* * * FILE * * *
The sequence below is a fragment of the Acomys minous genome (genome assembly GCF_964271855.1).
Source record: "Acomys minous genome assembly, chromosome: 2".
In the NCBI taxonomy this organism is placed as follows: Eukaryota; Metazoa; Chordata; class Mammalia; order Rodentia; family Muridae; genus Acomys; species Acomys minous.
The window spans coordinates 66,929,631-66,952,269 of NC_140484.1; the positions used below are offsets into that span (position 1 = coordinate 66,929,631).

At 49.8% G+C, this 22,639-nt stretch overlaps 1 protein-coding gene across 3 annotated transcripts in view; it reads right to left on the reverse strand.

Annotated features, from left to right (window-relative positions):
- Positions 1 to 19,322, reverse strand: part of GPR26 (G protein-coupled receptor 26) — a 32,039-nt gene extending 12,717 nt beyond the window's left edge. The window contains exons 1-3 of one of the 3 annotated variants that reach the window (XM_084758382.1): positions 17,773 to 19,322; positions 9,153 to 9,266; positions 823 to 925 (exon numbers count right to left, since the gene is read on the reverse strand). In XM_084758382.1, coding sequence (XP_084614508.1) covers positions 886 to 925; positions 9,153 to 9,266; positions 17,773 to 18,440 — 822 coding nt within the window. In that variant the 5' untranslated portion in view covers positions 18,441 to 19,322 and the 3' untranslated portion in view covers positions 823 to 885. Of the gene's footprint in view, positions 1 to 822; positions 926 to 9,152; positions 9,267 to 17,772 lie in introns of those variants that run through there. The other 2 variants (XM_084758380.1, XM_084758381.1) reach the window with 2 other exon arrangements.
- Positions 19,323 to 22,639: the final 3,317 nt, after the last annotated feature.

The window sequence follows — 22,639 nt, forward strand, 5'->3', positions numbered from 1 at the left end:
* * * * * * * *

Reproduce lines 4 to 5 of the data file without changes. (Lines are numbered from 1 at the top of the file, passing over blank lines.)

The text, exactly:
The window spans coordinates 66,929,631-66,952,269 of NC_140484.1; the positions used below are offsets into that span (position 1 = coordinate 66,929,631).

At 49.8% G+C, this 22,639-nt stretch overlaps 1 protein-coding gene across 3 annotated transcripts in view; it reads right to left on the reverse strand.